Class participation: Students' participation is judged less on quantity than on its quality and appropriateness to the topic under discussion and the point being pursued. Final course grades may be affected by inappropriate student participation. Such inappropriate participation obviously includes offensive or distasteful remarks and persistent chatting while class is in progress. It may also include interruptions of lecture or discussion with irrelevant or untimely comments or questions. It may also include long-winded "life stories" of limited relevance to the course or interest to the students.
Academic Honesty Policy: Please refer to the catalog for the Academic Honesty Policy (2002-2003 Catalog, pp. 76-78). Plagiarism—that is, using research without citations or copying someone else’s work as your own—will result in a grade penalty or failure of the course. Copying someone else's test leads to heavy losses of credit for the test and the course in general. Refer to the UHCL catalogue for further details regarding expectations and potential penalties.
Disabilities: If you have a disability and need a special accommodation, consult first with the Health Center and then discuss the accommodation with me.
Incompletes: A grade of "I" is given only in cases of documented emergency late in the semester. An Incomplete Grade Contract must be completed.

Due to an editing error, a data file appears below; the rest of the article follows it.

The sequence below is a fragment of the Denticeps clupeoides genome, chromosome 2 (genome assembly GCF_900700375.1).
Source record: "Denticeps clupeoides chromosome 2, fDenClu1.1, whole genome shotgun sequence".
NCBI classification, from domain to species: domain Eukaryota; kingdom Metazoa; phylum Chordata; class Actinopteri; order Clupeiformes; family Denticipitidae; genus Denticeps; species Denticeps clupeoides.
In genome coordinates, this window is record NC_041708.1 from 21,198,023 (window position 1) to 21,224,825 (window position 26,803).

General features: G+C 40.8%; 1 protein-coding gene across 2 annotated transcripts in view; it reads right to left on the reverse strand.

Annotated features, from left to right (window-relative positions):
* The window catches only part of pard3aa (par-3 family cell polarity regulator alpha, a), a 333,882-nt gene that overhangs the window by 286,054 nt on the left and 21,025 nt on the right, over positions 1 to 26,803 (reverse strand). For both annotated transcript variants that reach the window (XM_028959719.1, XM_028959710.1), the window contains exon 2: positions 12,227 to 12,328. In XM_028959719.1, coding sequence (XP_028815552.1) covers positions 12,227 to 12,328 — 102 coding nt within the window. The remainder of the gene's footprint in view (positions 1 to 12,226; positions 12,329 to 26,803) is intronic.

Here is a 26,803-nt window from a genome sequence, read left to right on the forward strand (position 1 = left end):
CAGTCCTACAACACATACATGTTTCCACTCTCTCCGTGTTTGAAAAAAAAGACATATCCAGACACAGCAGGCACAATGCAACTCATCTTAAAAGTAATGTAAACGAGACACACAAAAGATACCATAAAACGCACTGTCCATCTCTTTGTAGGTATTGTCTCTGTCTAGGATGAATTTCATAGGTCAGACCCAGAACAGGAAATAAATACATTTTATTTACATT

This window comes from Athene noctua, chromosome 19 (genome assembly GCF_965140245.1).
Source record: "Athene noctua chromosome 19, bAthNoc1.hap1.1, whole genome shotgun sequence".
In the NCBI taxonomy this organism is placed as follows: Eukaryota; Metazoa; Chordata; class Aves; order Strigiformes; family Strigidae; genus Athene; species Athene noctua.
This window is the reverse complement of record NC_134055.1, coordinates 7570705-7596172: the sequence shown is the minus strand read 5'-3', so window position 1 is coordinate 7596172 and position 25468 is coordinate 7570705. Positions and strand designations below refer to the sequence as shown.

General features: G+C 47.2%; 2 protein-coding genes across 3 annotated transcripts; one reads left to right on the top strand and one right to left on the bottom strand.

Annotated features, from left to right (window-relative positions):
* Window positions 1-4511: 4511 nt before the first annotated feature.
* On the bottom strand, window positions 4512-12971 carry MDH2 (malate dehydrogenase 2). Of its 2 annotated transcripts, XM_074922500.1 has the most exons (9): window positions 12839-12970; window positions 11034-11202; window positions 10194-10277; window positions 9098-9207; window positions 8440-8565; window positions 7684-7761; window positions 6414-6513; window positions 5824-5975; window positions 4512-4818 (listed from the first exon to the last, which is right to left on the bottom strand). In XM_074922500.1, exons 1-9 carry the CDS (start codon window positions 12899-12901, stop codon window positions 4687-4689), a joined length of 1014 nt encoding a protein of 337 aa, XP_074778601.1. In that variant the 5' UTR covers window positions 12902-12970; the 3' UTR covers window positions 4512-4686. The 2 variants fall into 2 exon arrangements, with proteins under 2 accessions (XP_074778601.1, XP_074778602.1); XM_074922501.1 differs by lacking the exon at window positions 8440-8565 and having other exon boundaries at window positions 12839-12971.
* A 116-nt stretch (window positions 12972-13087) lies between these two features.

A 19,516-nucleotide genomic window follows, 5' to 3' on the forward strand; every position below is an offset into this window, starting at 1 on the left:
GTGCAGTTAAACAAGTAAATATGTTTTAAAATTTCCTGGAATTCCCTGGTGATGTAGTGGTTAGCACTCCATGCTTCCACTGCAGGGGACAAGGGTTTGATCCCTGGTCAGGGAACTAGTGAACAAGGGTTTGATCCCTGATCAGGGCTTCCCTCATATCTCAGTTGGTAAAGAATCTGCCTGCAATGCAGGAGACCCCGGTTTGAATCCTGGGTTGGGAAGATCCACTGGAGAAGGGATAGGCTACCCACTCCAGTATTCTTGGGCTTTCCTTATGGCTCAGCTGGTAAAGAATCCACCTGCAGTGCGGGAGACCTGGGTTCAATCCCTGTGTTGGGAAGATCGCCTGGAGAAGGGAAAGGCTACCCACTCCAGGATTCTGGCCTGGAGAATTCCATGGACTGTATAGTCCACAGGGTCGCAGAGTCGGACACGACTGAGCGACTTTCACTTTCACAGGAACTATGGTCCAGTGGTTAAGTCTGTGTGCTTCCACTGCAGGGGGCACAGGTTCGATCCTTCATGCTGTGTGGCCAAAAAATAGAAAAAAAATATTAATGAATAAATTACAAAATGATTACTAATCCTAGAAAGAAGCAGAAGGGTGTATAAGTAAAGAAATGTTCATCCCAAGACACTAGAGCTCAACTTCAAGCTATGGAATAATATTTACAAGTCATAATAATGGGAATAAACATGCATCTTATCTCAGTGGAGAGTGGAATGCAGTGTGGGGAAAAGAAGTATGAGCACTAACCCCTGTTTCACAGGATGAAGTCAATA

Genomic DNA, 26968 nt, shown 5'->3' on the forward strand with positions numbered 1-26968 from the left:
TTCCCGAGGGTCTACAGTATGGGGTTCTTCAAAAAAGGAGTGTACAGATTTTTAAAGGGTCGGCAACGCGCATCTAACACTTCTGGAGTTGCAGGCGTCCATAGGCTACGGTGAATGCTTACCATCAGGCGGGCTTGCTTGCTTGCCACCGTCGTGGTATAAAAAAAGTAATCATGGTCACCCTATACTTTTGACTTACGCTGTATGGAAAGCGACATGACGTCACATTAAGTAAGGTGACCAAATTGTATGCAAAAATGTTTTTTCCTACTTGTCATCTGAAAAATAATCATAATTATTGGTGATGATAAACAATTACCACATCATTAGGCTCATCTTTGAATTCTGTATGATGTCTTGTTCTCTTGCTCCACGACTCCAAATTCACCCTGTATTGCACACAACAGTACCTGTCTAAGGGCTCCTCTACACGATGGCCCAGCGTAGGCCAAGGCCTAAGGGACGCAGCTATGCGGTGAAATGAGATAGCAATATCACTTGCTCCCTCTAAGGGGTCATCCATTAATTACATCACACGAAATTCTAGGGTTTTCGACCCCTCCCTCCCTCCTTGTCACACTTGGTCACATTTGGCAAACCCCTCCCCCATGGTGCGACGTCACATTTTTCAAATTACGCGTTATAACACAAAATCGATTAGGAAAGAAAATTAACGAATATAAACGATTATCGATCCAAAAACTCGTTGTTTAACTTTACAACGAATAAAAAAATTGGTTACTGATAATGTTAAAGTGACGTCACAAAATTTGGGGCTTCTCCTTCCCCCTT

Make-up exam policy: Ask way in advance for times before the regular exam. Professor has the right to refuse accommodations requested on short notice.
Reading & Presentation Schedule, fall 2002 (all page numbers are keyed to The Heath Anthology of American Literature, 4th ed., vol. 1)
Tuesday, 27 August: introduction
Thursday, 29 August: Christopher Columbus, 107-119, + handout; Genesis (from the Bible; handout).
(Note resemblances between Columbus's "discovery" of the New World and the Creation of the World in the Bible.)
Poetry: “Two Songs,” 89
Tuesday, 3 September: Introduction to “Colonial Period: to 1700,” pp. 2-4 ("Native American Culture and Traditions'). Native American Oral Narratives, 21-50; 53-59; handouts regarding Origin Stories.
(Compare values and dynamics of Indian Origin Stories to Creation in Genesis.)
Poetry: "Deer-Hunting Song," 96-97
Thursday, 5 September: Aztec Poetry, 93-96; "History of the Miraculous Apparition of the Virgin of Guadalupe in 1531," 165-173